Upon hearing this, I think of the alchemical adage that the the “old king” must die in order for alchemical transmutation to begin and so something new can take its place. We are seeing dynamic change on the planet, and so much is in decline— not just religion, but also in the natural world and in social systems around the globe. Allowing ourselves to be open, to be touched by wonder and awe of otherly forces is a critical process. If we don’t surrender, transformation will be forced on us, because it will happen whether we like it or not, I suggest to Thomas.
Moore agrees, invoking a Latin term he utilized as a monk, contemptus mundi, which means not contempt for the world, but rather resistance to the world. To develop a sense of the holy, he says, we have to resist the secular culture and resist the science-based culture of today, as it doesn’t make room for the holy and the “other.” The secular world is not enough for us. In order to have a soulful life, we need to have a sense of the holy. In a paradoxical way, the more we can be in touch with the transcendent and the mysterious, the more human we are, Thomas contends. It touches and opens and feeds our soul in a way that can only happen when we have a connection to a bigger reality, so a “soulful life” corresponds to the life of the holy.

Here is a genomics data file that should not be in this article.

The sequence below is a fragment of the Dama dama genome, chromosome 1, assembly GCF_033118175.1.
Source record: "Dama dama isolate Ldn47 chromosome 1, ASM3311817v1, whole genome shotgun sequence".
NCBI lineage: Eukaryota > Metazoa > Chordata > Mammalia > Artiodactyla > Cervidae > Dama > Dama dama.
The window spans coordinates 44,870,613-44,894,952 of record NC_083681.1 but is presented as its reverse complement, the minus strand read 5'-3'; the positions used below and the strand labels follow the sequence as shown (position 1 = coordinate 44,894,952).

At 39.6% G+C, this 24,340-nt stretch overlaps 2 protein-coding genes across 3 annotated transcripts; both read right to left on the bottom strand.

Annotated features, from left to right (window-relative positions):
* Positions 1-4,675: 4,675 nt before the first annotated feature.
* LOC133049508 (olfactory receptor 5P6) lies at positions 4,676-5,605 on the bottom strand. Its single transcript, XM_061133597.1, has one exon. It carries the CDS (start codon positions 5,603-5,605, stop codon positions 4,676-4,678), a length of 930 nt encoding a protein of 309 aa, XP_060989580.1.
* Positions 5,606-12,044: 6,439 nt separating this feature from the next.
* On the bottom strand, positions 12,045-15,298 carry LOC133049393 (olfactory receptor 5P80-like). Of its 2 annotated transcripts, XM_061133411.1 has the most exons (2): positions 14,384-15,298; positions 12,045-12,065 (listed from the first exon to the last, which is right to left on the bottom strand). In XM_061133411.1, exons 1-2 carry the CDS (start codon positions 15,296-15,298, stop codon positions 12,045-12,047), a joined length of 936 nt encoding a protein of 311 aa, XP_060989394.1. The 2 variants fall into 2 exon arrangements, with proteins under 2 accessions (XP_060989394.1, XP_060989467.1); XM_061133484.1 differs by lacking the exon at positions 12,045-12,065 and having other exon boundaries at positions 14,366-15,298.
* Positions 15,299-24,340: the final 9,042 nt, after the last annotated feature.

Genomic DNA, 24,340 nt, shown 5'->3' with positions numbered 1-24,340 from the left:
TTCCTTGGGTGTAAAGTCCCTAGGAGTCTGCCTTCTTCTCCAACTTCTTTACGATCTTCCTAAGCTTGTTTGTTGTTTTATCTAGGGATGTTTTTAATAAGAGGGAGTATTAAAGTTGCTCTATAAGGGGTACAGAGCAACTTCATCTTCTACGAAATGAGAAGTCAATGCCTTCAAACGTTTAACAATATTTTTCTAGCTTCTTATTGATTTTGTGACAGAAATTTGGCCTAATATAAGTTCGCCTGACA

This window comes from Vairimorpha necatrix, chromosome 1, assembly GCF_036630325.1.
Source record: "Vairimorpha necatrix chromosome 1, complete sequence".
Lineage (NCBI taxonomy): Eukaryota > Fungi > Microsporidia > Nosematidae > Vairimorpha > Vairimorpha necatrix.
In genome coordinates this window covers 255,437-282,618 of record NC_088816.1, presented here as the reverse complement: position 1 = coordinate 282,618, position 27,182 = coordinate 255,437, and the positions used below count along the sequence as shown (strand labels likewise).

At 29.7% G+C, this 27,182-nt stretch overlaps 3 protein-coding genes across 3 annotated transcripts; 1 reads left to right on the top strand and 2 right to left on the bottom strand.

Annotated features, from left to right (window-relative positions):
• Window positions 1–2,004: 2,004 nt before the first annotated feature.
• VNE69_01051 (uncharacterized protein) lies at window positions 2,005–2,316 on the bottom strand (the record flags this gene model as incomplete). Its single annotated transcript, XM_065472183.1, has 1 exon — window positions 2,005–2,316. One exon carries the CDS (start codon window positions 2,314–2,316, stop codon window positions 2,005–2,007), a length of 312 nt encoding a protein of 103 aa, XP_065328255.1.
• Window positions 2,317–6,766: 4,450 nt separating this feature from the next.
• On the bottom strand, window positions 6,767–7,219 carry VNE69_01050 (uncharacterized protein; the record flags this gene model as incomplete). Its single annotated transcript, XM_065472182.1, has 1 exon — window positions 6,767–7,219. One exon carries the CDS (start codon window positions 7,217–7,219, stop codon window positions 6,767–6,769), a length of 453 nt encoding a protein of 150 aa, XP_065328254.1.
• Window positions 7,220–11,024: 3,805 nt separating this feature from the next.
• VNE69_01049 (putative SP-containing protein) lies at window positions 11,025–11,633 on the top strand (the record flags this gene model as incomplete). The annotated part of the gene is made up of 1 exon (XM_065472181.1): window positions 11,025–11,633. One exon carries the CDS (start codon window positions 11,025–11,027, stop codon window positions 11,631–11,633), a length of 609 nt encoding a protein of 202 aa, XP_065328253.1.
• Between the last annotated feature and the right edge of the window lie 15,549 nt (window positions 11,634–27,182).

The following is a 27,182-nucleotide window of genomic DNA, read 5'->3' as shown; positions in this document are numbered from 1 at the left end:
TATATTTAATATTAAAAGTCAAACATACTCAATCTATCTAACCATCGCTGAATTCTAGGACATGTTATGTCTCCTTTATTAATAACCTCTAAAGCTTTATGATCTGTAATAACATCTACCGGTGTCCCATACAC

I felt a growing realization as Thomas talked about being human, a reminder that the root of the word human is related to humus which is related to the earth itself. There is no “inside” and “outside,” just as Thomas said. Everything is connected. When I mentioned this to him, he reminded me that James Hillman, with whom Moore was friends for 38 years, believed that soul is in everything. Hillman was greatly interested in the anima mundi, or soul of the world, Moore told me, remembering how Hillman decided to stop his private therapy practice because he wanted to turn his therapeutic attention to the world. For his part, Thomas tells me, he chose to do both—to continue his private practice in order to help the individual, and to write books to help bring an awareness of soul in the world outside of us.
I’m reminded then how Jung talks about how the work must begin with the individual, and as we each do our own work, it can ripple out into the world. It makes me think of how hard it can be at times to actually do the work and how precious and poignant it is when we get overwhelmed by the world and experience dark nights of the soul. I ask Tom if he has insights on how we can deal with these valleys we encounter.
Among other suggestions, one important practice is to express ourselves in poetic language, to find an artistic way, even a beautiful way, to depict how you’re feeling. It’s the beauty that brings soul forward, Thomas maintains.
I think of a lecture not long ago where I heard Thomas talk about a Japanese art form, wabi-sabi, the Japanese art of imperfection, where cracks in pottery are repaired with gold to enhance them and make them beautiful. All of us could benefit from the idea of wabi-sabi when we are in the valleys, or dark nights, Moore expounds, because we are wabi-sabi in that moment. “What if we had the idea of ourselves as essentially and beautifully imperfect?” he asks. That would help us get through those dark moments.